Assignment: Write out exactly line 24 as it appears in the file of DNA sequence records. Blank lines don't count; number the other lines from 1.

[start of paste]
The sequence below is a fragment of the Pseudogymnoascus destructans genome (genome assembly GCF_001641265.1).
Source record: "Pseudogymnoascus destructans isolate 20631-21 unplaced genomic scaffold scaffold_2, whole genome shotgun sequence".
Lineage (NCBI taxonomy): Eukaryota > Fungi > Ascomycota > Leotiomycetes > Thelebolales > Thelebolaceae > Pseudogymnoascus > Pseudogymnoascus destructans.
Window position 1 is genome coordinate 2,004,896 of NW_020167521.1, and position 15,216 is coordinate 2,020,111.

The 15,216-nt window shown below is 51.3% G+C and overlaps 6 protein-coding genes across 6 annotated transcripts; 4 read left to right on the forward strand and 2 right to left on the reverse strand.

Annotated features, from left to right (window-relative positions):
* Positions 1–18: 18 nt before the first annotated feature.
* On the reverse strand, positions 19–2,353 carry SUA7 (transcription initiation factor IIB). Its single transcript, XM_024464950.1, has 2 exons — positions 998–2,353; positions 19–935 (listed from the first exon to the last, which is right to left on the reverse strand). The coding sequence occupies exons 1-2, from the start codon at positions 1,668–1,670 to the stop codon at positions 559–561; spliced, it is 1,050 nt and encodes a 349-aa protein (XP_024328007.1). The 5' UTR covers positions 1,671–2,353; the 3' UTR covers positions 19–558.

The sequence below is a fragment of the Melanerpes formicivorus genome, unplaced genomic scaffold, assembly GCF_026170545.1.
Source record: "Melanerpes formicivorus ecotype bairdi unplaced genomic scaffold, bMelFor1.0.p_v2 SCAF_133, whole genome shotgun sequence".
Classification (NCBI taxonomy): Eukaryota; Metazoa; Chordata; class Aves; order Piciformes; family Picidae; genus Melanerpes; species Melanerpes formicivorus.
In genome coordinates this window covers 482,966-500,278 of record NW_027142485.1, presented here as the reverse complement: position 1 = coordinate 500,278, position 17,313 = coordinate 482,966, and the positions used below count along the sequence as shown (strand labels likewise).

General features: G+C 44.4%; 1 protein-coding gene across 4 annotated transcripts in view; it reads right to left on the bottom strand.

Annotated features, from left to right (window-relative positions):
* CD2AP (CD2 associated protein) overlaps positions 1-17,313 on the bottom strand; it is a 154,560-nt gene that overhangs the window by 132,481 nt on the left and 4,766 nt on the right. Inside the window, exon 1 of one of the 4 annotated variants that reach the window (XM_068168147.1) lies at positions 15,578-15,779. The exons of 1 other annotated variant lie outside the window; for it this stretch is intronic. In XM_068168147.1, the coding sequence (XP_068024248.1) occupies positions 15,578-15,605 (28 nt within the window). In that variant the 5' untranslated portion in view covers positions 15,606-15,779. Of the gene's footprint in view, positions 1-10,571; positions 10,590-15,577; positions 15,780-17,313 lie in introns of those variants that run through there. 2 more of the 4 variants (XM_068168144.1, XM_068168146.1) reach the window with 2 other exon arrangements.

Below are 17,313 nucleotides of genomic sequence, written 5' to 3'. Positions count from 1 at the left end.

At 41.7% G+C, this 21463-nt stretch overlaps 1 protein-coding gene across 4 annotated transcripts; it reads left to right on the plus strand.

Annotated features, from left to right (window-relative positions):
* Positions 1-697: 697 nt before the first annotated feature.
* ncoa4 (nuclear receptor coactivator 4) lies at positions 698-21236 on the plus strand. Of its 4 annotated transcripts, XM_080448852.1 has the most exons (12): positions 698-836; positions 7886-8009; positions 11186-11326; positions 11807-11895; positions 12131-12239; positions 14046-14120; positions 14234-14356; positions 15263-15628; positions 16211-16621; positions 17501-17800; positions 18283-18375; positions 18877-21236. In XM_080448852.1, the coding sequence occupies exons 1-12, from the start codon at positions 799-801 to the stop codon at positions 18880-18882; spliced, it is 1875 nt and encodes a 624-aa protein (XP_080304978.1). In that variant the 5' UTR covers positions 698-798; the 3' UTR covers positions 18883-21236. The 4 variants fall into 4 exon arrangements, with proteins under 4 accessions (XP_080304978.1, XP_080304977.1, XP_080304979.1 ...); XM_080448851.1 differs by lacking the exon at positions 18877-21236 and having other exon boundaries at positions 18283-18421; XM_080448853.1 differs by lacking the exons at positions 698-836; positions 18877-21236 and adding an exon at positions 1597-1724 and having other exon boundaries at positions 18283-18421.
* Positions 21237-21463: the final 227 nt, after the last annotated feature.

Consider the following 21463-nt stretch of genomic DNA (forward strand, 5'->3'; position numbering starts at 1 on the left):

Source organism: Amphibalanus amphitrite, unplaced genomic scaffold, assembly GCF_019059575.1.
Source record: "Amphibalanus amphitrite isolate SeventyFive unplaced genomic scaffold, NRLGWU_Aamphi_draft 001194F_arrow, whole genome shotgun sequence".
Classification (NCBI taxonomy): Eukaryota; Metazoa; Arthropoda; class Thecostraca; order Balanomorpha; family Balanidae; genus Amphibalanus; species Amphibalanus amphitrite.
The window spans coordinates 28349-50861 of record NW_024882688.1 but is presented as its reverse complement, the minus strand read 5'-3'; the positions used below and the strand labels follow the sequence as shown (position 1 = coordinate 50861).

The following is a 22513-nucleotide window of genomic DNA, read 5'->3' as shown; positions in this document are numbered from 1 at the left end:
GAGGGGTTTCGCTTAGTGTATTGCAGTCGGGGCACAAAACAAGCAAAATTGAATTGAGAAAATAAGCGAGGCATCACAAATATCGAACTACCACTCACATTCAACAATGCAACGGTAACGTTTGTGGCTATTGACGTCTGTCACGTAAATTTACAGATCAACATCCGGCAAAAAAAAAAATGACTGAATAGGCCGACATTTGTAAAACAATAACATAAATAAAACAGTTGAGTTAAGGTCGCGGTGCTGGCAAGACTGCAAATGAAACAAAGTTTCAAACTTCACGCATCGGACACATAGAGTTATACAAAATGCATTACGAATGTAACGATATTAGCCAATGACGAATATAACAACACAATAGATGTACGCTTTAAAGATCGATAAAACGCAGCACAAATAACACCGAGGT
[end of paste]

Source record: "Amphibalanus amphitrite isolate SeventyFive unplaced genomic scaffold, NRLGWU_Aamphi_draft 001194F_arrow, whole genome shotgun sequence".